Change of Brain

18 January 2016

Most of us struggle to get our heads around low risk outcomes. Very low risk, extremely low risk and monkeys writing Shakespeare; all pretty much the same in our minds. For example, if I go for a paddle in the sea, do I worry about rip tides or having a heart attack or any one of the common reasons for dying in open water? No, I worry about being eaten by a shark.

For an US average family in 2015, annual premiums for health insurance were around $16,800*. Insurance is a wager between you and the your insurance company.  Every month, the average family places a bet of one thousand four hundred dollars that one of them WILL need medical attention. How sick is that? Now if you were hoping to renegotiate your premium, bear in mind that the probabilities, and hence your payments, are calculated based on a very large number of bets using some very large computers and therefore represent real world odds. So good luck and don't forget to wear plenty of shark repellent .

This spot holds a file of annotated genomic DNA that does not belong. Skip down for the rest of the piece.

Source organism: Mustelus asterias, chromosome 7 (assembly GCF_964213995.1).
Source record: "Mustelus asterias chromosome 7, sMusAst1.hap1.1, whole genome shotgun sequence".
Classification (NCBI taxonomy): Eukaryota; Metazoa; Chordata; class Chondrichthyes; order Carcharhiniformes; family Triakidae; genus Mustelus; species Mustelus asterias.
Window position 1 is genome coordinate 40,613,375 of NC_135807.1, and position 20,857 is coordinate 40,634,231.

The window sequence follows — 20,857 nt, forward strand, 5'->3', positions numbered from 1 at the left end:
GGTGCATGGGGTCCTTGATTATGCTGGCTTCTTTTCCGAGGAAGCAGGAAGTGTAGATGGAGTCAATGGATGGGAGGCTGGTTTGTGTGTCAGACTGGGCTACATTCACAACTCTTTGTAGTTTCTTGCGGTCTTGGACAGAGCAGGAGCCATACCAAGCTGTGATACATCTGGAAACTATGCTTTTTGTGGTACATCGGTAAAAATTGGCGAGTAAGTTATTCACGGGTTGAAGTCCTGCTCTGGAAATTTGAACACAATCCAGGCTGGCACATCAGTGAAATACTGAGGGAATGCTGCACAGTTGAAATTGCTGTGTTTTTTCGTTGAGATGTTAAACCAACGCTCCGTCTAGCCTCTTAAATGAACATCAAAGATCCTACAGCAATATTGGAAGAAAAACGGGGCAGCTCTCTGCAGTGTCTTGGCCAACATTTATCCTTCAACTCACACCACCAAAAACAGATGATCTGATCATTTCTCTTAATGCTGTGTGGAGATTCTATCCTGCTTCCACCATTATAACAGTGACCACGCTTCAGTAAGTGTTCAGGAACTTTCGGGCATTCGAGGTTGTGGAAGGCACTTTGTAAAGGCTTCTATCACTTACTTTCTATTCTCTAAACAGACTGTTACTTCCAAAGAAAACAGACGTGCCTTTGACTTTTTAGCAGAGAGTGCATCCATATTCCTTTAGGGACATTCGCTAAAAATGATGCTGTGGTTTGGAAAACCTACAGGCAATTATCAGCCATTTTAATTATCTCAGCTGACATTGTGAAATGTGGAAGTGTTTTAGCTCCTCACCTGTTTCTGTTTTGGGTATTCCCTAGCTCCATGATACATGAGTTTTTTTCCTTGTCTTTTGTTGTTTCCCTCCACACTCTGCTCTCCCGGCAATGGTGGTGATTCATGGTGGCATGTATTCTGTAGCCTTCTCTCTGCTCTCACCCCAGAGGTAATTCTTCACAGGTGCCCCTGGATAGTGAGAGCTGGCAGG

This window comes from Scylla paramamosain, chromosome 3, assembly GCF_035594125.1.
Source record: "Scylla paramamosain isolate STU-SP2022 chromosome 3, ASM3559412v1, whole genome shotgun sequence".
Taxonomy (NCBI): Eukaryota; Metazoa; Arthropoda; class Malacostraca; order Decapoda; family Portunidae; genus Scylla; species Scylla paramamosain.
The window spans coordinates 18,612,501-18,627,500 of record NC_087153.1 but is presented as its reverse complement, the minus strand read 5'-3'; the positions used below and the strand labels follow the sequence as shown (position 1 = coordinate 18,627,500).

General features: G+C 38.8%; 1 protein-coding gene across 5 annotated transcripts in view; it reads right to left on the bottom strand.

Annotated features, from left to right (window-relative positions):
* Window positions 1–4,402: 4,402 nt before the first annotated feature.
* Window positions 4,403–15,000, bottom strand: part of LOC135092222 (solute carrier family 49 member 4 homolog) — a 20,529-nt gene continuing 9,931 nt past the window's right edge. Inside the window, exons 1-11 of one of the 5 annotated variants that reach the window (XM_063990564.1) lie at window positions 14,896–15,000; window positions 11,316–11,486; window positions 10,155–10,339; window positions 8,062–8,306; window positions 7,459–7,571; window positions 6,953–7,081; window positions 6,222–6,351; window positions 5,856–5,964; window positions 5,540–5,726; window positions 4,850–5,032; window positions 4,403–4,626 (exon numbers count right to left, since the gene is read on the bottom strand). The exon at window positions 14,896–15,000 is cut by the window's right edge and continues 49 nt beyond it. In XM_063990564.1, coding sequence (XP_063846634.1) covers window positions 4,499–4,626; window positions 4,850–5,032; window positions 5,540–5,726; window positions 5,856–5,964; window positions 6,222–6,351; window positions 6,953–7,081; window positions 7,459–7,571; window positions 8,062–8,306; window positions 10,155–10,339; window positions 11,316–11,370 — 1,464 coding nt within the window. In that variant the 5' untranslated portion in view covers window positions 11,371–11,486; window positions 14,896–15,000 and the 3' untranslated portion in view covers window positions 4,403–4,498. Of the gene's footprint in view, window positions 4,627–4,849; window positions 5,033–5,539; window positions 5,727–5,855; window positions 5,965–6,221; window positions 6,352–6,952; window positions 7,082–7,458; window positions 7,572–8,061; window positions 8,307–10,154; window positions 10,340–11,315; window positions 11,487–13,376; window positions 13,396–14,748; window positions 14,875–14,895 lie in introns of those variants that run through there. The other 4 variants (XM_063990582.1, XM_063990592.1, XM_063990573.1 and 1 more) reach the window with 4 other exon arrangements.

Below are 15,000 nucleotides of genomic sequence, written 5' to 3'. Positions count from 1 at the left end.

We Think It Could Happen!

Anatomically speaking, humans have remained unchanged for the last 100,000-200,000 years. This means our brains are based on a design that worked well for small groups of 20-30 people.  Stuff happened either to us or to whom we knew personally. If it happened once, then it could happen again.

We don't have a natural way of properly processing an event that happened to someone living on a different continent whom we will never meet. Hence we are overly influenced by extremely low probability events. Our anxiety often holds us back from doing things and instead we procrastinate. For example, if I hear about a shark attack somewhere, anywhere, I might hold back on that trip to the beach even though the risk of us having an accident enroute easily outweighs that of being a great white's dinner.

* an asterisk at the end of a link means that if you click this link you will be taken to another site.